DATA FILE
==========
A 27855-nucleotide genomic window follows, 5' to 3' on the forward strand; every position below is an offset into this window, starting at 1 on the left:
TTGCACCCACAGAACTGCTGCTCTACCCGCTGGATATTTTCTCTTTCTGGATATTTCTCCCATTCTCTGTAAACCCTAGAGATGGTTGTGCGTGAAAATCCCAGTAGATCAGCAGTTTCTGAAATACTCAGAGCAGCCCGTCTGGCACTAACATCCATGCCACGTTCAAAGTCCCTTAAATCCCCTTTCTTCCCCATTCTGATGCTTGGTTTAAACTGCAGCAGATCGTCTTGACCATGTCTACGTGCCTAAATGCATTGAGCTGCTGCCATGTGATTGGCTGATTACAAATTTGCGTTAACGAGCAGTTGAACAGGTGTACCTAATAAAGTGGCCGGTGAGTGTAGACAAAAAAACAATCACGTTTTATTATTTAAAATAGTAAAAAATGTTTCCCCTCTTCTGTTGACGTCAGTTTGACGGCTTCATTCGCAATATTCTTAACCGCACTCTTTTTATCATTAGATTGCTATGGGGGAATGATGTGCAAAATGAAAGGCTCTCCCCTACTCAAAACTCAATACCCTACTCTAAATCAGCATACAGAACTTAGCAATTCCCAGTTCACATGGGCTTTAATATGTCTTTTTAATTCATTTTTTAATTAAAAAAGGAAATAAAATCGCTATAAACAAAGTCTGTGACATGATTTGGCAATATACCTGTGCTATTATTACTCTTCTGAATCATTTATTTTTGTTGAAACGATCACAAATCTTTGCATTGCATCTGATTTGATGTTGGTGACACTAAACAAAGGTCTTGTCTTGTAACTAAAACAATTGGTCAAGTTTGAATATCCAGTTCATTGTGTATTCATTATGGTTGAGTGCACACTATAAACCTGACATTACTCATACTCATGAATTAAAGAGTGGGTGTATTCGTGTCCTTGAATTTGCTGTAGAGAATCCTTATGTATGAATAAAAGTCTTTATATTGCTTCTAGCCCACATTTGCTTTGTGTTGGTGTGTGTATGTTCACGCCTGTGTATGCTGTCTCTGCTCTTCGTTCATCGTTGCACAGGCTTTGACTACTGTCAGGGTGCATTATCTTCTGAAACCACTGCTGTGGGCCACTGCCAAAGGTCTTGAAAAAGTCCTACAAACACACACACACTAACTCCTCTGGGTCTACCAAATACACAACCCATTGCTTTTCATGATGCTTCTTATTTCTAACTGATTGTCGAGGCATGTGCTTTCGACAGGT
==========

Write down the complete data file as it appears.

A 27855-nucleotide genomic window follows, 5' to 3' on the forward strand; every position below is an offset into this window, starting at 1 on the left:
TTGCACCCACAGAACTGCTGCTCTACCCGCTGGATATTTTCTCTTTCTGGATATTTCTCCCATTCTCTGTAAACCCTAGAGATGGTTGTGCGTGAAAATCCCAGTAGATCAGCAGTTTCTGAAATACTCAGAGCAGCCCGTCTGGCACTAACATCCATGCCACGTTCAAAGTCCCTTAAATCCCCTTTCTTCCCCATTCTGATGCTTGGTTTAAACTGCAGCAGATCGTCTTGACCATGTCTACGTGCCTAAATGCATTGAGCTGCTGCCATGTGATTGGCTGATTACAAATTTGCGTTAACGAGCAGTTGAACAGGTGTACCTAATAAAGTGGCCGGTGAGTGTAGACAAAAAAACAATCACGTTTTATTATTTAAAATAGTAAAAAATGTTTCCCCTCTTCTGTTGACGTCAGTTTGACGGCTTCATTCGCAATATTCTTAACCGCACTCTTTTTATCATTAGATTGCTATGGGGGAATGATGTGCAAAATGAAAGGCTCTCCCCTACTCAAAACTCAATACCCTACTCTAAATCAGCATACAGAACTTAGCAATTCCCAGTTCACATGGGCTTTAATATGTCTTTTTAATTCATTTTTTAATTAAAAAAGGAAATAAAATCGCTATAAACAAAGTCTGTGACATGATTTGGCAATATACCTGTGCTATTATTACTCTTCTGAATCATTTATTTTTGTTGAAACGATCACAAATCTTTGCATTGCATCTGATTTGATGTTGGTGACACTAAACAAAGGTCTTGTCTTGTAACTAAAACAATTGGTCAAGTTTGAATATCCAGTTCATTGTGTATTCATTATGGTTGAGTGCACACTATAAACCTGACATTACTCATACTCATGAATTAAAGAGTGGGTGTATTCGTGTCCTTGAATTTGCTGTAGAGAATCCTTATGTATGAATAAAAGTCTTTATATTGCTTCTAGCCCACATTTGCTTTGTGTTGGTGTGTGTATGTTCACGCCTGTGTATGCTGTCTCTGCTCTTCGTTCATCGTTGCACAGGCTTTGACTACTGTCAGGGTGCATTATCTTCTGAAACCACTGCTGTGGGCCACTGCCAAAGGTCTTGAAAAAGTCCTACAAACACACACACACTAACTCCTCTGGGTCTACCAAATACACAACCCATTGCTTTTCATGATGCTTCTTATTTCTAACTGATTGTCGAGGCATGTGCTTTCGACAGGT